About this Research Topic
Citizen seismology refers to research collaborations between seismologists and non-scientists volunteers. The growing field of citizen seismology links the need of scientists -expanding opportunities for scientific data collection- and the need of citizens - accessing scientific information that matters to community members. Thanks to the rise of connectedness (internet and development of social media) and low-cost sensor technologies with a push of open data, there is a timely need to document "the power of citizen seismology": What has been done, why has it made difference and how?
Until the development of seismic networks from the 1960's, eyewitnesses' observations were key data to characterize earthquakes parameters. In recent years, the availability of cheap sensors has opened the way to structure communities of amateurs seismologists -similarly to what has been long established in meteorology-, to merge citizen and school seismology initiative while providing near-real time monitoring and scientifically useful data. Smartphones also become powerful crowd-sourcing tools while offering capacity for timely geo-targeted information.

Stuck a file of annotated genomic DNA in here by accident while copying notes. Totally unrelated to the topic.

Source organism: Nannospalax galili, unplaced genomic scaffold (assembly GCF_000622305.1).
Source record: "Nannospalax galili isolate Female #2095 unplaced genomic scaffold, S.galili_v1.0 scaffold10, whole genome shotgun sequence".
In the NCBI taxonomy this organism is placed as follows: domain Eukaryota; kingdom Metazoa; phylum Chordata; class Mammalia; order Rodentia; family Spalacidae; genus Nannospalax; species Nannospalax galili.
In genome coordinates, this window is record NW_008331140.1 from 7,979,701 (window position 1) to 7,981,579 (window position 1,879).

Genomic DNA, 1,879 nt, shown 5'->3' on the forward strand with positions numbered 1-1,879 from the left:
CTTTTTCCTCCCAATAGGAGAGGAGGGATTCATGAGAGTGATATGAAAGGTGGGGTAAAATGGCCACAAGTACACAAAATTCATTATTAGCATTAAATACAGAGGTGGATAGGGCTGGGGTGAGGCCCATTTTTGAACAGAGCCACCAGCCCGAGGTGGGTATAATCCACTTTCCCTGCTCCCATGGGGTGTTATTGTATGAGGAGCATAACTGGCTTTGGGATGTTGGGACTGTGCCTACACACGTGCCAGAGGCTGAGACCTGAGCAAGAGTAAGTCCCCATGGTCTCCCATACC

How much the public involvement helps on the awareness and preparation towards seismic impact? How does it affect public communication?
What exactly the scientific advances have been reached through data integration and interoperability between projects/across countries?
What are the ethical challenges met along the way?
And how to make difference - to have influence on government agency actions?
We look forward to seeing submissions covering the different aspects of the burgeoning field, from mature experiments to more challenging ones.
We welcome expertise from diverse backgrounds (educators, scientists, data managers, and others) to share insights across disciplines.
The cover image for this Research Topic was adapted from:
Steed et al. (2019). "Crowdsourcing triggers rapid, reliable earthquake locations." Science Advances.
Keywords: citizen science, seismology, science communication, seismic hazard, open data
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